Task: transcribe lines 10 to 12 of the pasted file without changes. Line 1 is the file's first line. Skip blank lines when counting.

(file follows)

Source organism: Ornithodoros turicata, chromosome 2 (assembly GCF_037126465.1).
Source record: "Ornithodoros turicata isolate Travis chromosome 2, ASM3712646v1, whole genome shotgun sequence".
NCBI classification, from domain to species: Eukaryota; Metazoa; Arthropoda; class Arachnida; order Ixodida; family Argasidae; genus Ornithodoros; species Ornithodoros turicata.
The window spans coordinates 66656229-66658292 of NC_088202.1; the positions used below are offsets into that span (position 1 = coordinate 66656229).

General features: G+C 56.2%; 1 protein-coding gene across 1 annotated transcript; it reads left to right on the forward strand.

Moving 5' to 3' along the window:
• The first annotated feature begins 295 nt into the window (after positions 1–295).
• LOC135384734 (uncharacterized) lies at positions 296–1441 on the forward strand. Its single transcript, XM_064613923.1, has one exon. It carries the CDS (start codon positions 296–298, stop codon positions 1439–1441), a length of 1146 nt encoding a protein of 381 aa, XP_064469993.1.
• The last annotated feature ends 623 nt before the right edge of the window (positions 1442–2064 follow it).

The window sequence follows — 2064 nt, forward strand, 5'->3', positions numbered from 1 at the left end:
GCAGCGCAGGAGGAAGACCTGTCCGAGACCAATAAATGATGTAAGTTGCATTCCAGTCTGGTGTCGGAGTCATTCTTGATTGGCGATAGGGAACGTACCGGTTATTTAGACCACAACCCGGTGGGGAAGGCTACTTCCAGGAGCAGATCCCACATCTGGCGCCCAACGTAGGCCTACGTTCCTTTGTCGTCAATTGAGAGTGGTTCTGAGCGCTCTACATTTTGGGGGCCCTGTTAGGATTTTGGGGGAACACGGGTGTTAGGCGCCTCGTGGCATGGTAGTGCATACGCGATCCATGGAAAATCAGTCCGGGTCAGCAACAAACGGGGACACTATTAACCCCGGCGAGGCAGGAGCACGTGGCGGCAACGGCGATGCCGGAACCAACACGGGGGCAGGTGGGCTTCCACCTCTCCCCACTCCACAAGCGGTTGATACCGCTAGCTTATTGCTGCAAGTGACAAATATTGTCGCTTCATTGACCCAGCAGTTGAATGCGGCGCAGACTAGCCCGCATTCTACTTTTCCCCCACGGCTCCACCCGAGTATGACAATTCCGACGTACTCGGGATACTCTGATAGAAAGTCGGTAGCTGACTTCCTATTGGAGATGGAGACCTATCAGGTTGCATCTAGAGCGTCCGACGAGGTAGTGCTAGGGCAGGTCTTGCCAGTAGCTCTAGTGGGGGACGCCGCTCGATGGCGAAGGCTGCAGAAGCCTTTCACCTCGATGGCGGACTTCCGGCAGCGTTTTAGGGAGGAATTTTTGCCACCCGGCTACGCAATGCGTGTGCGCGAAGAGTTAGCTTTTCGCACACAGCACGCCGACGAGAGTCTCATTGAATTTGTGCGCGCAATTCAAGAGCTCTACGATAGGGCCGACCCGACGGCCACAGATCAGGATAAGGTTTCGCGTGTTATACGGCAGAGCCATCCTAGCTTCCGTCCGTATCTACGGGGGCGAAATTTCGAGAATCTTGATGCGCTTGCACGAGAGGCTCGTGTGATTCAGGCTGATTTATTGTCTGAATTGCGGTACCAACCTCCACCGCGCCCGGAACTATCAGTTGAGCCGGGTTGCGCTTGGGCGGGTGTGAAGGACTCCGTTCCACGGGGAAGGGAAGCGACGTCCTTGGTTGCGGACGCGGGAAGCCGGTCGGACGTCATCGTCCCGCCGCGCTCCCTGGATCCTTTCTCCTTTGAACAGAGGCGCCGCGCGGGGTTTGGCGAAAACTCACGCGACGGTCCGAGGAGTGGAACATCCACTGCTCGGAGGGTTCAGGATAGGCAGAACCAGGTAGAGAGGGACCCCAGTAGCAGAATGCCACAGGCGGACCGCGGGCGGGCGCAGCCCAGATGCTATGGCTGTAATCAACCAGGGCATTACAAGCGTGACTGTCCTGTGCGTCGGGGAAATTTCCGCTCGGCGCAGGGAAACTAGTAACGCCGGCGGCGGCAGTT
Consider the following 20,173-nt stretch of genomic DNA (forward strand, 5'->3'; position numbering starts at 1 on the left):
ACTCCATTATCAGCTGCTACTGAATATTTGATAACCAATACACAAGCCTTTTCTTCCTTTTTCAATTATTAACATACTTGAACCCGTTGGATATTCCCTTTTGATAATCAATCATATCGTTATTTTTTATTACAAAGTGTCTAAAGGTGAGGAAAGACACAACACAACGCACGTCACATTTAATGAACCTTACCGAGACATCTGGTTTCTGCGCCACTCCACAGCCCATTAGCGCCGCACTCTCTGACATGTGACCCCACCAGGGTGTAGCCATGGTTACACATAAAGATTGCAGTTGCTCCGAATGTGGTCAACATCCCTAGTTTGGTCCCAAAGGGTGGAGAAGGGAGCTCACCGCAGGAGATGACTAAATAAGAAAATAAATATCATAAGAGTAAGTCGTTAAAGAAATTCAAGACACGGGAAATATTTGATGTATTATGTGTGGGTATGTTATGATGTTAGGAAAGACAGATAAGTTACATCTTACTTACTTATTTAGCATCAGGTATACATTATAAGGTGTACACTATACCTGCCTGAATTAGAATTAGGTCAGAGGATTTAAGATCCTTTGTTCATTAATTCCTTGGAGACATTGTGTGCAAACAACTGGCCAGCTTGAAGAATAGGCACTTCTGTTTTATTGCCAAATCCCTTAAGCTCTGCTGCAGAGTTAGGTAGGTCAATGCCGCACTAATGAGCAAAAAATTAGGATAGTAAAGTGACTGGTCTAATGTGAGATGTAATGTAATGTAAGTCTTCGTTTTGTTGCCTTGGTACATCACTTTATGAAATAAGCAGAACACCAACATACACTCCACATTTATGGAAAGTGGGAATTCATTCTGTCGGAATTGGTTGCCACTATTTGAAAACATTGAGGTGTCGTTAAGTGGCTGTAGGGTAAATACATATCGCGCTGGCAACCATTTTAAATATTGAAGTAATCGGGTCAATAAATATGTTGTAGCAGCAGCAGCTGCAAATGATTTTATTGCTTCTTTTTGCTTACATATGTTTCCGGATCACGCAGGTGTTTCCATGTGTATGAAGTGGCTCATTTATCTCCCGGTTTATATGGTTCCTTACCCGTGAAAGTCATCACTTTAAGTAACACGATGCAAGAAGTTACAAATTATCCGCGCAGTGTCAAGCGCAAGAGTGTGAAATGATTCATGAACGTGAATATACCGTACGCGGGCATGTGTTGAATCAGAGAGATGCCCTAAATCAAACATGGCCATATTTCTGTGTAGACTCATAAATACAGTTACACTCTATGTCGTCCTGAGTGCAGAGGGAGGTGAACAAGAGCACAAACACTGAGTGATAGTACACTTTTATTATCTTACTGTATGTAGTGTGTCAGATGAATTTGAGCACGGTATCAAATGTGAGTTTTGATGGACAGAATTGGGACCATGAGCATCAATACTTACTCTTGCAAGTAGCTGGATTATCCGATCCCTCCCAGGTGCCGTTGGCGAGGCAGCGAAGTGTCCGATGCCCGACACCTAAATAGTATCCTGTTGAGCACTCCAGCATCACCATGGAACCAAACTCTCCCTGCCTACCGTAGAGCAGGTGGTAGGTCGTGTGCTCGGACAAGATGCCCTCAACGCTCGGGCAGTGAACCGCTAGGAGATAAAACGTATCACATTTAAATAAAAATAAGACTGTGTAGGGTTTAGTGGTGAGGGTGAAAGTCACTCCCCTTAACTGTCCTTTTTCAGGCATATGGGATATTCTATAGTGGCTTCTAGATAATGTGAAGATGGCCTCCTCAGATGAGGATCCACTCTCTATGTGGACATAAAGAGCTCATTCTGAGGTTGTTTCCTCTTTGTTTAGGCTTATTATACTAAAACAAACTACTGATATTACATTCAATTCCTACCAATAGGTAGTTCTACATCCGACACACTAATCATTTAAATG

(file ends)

The window sequence follows — 2064 nt, forward strand, 5'->3', positions numbered from 1 at the left end:
GCAGCGCAGGAGGAAGACCTGTCCGAGACCAATAAATGATGTAAGTTGCATTCCAGTCTGGTGTCGGAGTCATTCTTGATTGGCGATAGGGAACGTACCGGTTATTTAGACCACAACCCGGTGGGGAAGGCTACTTCCAGGAGCAGATCCCACATCTGGCGCCCAACGTAGGCCTACGTTCCTTTGTCGTCAATTGAGAGTGGTTCTGAGCGCTCTACATTTTGGGGGCCCTGTTAGGATTTTGGGGGAACACGGGTGTTAGGCGCCTCGTGGCATGGTAGTGCATACGCGATCCATGGAAAATCAGTCCGGGTCAGCAACAAACGGGGACACTATTAACCCCGGCGAGGCAGGAGCACGTGGCGGCAACGGCGATGCCGGAACCAACACGGGGGCAGGTGGGCTTCCACCTCTCCCCACTCCACAAGCGGTTGATACCGCTAGCTTATTGCTGCAAGTGACAAATATTGTCGCTTCATTGACCCAGCAGTTGAATGCGGCGCAGACTAGCCCGCATTCTACTTTTCCCCCACGGCTCCACCCGAGTATGACAATTCCGACGTACTCGGGATACTCTGATAGAAAGTCGGTAGCTGACTTCCTATTGGAGATGGAGACCTATCAGGTTGCATCTAGAGCGTCCGACGAGGTAGTGCTAGGGCAGGTCTTGCCAGTAGCTCTAGTGGGGGACGCCGCTCGATGGCGAAGGCTGCAGAAGCCTTTCACCTCGATGGCGGACTTCCGGCAGCGTTTTAGGGAGGAATTTTTGCCACCCGGCTACGCAATGCGTGTGCGCGAAGAGTTAGCTTTTCGCACACAGCACGCCGACGAGAGTCTCATTGAATTTGTGCGCGCAATTCAAGAGCTCTACGATAGGGCCGACCCGACGGCCACAGATCAGGATAAGGTTTCGCGTGTTATACGGCAGAGCCATCCTAGCTTCCGTCCGTATCTACGGGGGCGAAATTTCGAGAATCTTGATGCGCTTGCACGAGAGGCTCGTGTGATTCAGGCTGATTTATTGTCTGAATTGCGGTACCAACCTCCACCGCGCCCGGAACTATCAGTTGAGCCGGGTTGCGCTTGGGCGGGTGTGAAGGACTCCGTTCCACGGGGAAGGGAAGCGACGTCCTTGGTTGCGGACGCGGGAAGCCGGTCGGACGTCATCGTCCCGCCGCGCTCCCTGGATCCTTTCTCCTTTGAACAGAGGCGCCGCGCGGGGTTTGGCGAAAACTCACGCGACGGTCCGAGGAGTGGAACATCCACTGCTCGGAGGGTTCAGGATAGGCAGAACCAGGTAGAGAGGGACCCCAGTAGCAGAATGCCACAGGCGGACCGCGGGCGGGCGCAGCCCAGATGCTATGGCTGTAATCAACCAGGGCATTACAAGCGTGACTGTCCTGTGCGTCGGGGAAATTTCCGCTCGGCGCAGGGAAACTAGTAACGCCGGCGGCGGCAGTT
Consider the following 20,173-nt stretch of genomic DNA (forward strand, 5'->3'; position numbering starts at 1 on the left):